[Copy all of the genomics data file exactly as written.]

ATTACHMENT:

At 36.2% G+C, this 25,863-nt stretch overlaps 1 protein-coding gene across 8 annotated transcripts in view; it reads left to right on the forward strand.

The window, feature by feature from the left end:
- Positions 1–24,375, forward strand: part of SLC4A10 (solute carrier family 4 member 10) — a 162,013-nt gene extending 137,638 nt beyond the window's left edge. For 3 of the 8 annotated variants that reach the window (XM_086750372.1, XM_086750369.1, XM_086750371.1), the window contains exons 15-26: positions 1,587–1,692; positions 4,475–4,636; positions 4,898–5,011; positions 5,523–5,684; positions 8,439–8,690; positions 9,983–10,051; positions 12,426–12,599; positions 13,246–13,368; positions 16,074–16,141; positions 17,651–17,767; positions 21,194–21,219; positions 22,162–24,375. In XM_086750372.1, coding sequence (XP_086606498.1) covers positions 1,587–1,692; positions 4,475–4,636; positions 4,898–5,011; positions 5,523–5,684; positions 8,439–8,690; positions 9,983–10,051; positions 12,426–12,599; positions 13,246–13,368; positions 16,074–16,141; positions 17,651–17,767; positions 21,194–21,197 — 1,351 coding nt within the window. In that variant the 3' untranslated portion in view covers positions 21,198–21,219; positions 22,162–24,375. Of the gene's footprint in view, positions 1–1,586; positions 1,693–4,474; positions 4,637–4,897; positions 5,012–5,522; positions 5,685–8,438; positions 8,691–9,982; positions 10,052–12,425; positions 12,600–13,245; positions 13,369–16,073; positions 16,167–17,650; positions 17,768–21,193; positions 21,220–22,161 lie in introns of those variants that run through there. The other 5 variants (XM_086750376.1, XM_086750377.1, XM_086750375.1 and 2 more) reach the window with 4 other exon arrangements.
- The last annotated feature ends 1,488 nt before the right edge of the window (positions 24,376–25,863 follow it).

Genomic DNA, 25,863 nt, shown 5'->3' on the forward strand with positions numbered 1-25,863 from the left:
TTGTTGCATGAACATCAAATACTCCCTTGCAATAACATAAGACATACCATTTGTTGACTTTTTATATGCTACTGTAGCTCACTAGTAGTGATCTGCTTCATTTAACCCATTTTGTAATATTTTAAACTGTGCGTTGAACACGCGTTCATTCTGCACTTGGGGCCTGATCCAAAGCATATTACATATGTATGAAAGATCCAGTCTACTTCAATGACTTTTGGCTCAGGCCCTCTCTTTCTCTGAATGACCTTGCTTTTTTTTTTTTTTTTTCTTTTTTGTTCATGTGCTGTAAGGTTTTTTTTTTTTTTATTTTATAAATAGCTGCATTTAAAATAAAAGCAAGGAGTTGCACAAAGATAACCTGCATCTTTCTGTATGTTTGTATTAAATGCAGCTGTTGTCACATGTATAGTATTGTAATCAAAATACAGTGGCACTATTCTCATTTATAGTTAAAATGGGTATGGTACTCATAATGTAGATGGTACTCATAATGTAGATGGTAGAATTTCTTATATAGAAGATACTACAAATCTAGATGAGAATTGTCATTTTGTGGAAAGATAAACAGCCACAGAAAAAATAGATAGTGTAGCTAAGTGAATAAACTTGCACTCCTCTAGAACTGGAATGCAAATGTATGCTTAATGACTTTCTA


At 36.2% G+C, this 25,863-nt stretch overlaps 1 protein-coding gene across 8 annotated transcripts in view; it reads left to right on the forward strand.

The window, feature by feature from the left end:
- Positions 1–24,375, forward strand: part of SLC4A10 (solute carrier family 4 member 10) — a 162,013-nt gene extending 137,638 nt beyond the window's left edge. For 3 of the 8 annotated variants that reach the window (XM_086750372.1, XM_086750369.1, XM_086750371.1), the window contains exons 15-26: positions 1,587–1,692; positions 4,475–4,636; positions 4,898–5,011; positions 5,523–5,684; positions 8,439–8,690; positions 9,983–10,051; positions 12,426–12,599; positions 13,246–13,368; positions 16,074–16,141; positions 17,651–17,767; positions 21,194–21,219; positions 22,162–24,375. In XM_086750372.1, coding sequence (XP_086606498.1) covers positions 1,587–1,692; positions 4,475–4,636; positions 4,898–5,011; positions 5,523–5,684; positions 8,439–8,690; positions 9,983–10,051; positions 12,426–12,599; positions 13,246–13,368; positions 16,074–16,141; positions 17,651–17,767; positions 21,194–21,197 — 1,351 coding nt within the window. In that variant the 3' untranslated portion in view covers positions 21,198–21,219; positions 22,162–24,375. Of the gene's footprint in view, positions 1–1,586; positions 1,693–4,474; positions 4,637–4,897; positions 5,012–5,522; positions 5,685–8,438; positions 8,691–9,982; positions 10,052–12,425; positions 12,600–13,245; positions 13,369–16,073; positions 16,167–17,650; positions 17,768–21,193; positions 21,220–22,161 lie in introns of those variants that run through there. The other 5 variants (XM_086750376.1, XM_086750377.1, XM_086750375.1 and 2 more) reach the window with 4 other exon arrangements.
- The last annotated feature ends 1,488 nt before the right edge of the window (positions 24,376–25,863 follow it).

Genomic DNA, 25,863 nt, shown 5'->3' on the forward strand with positions numbered 1-25,863 from the left:
TTGTTGCATGAACATCAAATACTCCCTTGCAATAACATAAGACATACCATTTGTTGACTTTTTATATGCTACTGTAGCTCACTAGTAGTGATCTGCTTCATTTAACCCATTTTGTAATATTTTAAACTGTGCGTTGAACACGCGTTCATTCTGCACTTGGGGCCTGATCCAAAGCATATTACATATGTATGAAAGATCCAGTCTACTTCAATGACTTTTGGCTCAGGCCCTCTCTTTCTCTGAATGACCTTGCTTTTTTTTTTTTTTTTTCTTTTTTGTTCATGTGCTGTAAGGTTTTTTTTTTTTTTATTTTATAAATAGCTGCATTTAAAATAAAAGCAAGGAGTTGCACAAAGATAACCTGCATCTTTCTGTATGTTTGTATTAAATGCAGCTGTTGTCACATGTATAGTATTGTAATCAAAATACAGTGGCACTATTCTCATTTATAGTTAAAATGGGTATGGTACTCATAATGTAGATGGTACTCATAATGTAGATGGTAGAATTTCTTATATAGAAGATACTACAAATCTAGATGAGAATTGTCATTTTGTGGAAAGATAAACAGCCACAGAAAAAATAGATAGTGTAGCTAAGTGAATAAACTTGCACTCCTCTAGAACTGGAATGCAAATGTATGCTTAATGACTTTCTA